Tag Archives: LGBTQ

This Is All Your Fault by Aminah Mae Safi

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This Is All Your Fault by Aminah Mae Safi

 

img_8116I wanted to give the author another chance to win me over after really disliking her first book’s writing style and characters and while this book is an easier read, I was shocked when the Empire Records inspired story really crossed over to me to being almost plagiarism.  I was a huge fan of Empire Records as a teen in the 90s, and can quote the movie, recall with little effort when Rex Manning Day is (it was yesterday), and know what is going to  happen at 1:37 exactly, so I was really excited to see what this Muslim author did with her spin of turning a music store in to an idie bookstore and focusing the story on three high school females. I wasn’t expecting the spin to be so minor though, and to still find an AJ and a Warren in the character list, a girl shaving her head, an employee dance party on the roof, a scummy celebrity, a celebrity assistant hinted at romance, a character deciding that today is the day to tell her crush how she feels, you get the point, it is remarkably similar.  If you haven’t seen the PG 13 movie, the book isn’t terrible, but it is very scattered with three voices, a lot of side characters- often random, and unresolved story threads, the book takes place in one day after all, I don’t know that it is really worth the time to read it.  There is straight and LGBTQ+ romance and break ups mentioned, a kiss, alcohol, vape pens, marijuana, sexual assault, some violence (slapping), a theft, language and one character has Arab parents and mentions Middle Eastern poets as well as likens the book store connecting people to the concept of an Ummah in Islam.  I can’t think of a demographic that I’d really recommend the book to, nor do I think that I’d ever read it again, the author’s writing style for me improved slightly but the characters are forgettable and the story un original. In terms of appropriateness probably high school readers, 14 and up.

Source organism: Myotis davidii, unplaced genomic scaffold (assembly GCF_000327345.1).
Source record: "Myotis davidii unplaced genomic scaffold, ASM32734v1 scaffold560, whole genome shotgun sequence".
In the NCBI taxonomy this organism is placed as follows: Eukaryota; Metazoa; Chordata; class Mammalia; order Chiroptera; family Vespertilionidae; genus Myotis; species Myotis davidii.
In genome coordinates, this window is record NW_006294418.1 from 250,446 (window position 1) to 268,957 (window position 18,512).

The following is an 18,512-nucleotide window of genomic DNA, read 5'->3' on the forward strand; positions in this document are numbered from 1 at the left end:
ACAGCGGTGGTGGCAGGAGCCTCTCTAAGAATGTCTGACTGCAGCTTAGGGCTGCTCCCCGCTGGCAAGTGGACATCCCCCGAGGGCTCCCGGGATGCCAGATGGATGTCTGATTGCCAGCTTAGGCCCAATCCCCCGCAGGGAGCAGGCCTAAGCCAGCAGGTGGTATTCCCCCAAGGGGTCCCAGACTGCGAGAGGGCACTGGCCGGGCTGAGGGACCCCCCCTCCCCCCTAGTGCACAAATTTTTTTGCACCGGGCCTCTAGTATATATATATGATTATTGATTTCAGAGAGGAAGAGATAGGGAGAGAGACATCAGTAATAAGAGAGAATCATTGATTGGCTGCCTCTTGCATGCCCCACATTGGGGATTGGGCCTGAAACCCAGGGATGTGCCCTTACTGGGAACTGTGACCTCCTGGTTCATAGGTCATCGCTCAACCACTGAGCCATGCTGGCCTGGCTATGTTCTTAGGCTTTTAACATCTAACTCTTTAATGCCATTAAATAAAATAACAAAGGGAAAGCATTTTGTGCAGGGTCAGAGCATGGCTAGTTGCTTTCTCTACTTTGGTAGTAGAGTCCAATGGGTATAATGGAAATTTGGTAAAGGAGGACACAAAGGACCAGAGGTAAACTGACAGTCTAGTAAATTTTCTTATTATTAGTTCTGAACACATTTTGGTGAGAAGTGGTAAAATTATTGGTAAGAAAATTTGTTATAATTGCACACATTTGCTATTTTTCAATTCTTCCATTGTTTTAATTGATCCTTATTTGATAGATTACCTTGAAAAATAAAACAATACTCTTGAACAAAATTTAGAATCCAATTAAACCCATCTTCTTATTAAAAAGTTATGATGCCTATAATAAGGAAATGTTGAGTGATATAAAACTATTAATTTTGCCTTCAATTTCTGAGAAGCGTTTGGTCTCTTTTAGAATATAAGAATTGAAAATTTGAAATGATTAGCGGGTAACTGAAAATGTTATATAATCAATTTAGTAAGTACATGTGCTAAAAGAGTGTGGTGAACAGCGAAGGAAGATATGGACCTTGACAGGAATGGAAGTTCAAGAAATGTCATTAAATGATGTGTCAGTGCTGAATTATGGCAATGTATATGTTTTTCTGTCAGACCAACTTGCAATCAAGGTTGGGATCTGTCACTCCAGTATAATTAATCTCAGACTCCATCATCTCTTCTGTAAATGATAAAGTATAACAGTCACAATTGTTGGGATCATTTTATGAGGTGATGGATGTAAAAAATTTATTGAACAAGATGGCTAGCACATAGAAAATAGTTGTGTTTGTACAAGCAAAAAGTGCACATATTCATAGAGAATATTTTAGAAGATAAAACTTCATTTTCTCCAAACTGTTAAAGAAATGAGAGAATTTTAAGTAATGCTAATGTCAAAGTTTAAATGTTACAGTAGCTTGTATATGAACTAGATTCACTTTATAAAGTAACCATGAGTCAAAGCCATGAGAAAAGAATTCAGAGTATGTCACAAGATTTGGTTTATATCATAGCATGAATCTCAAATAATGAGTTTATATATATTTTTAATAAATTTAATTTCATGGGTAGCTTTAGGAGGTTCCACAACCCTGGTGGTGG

SYNOPSIS:

Eli is closing up Wild Nights Bookstore and Emporium and accidentally opens the manager’s computer and accidentally logs in to her accounts and accidentally learns from her emails that the book store is closing in less than two weeks.  He then sees that the bank account is still logged in and finds a petty-cash account that has $9,000 and decides that he for once in his life is going to try and help out the store and invest in something to grow the money and hopefully delay the closing.  Unfortunately he buys nine grand worth of Air Jordan knock-off shoes, and is unable to return them.  The next day when the entire staff rolls in to work, bits of the story come out, some know the store is closing, others are sensing something is amiss when boxes are being unloaded that don’t contain books, and to top it all off a famous author is doing a book signing later in the day.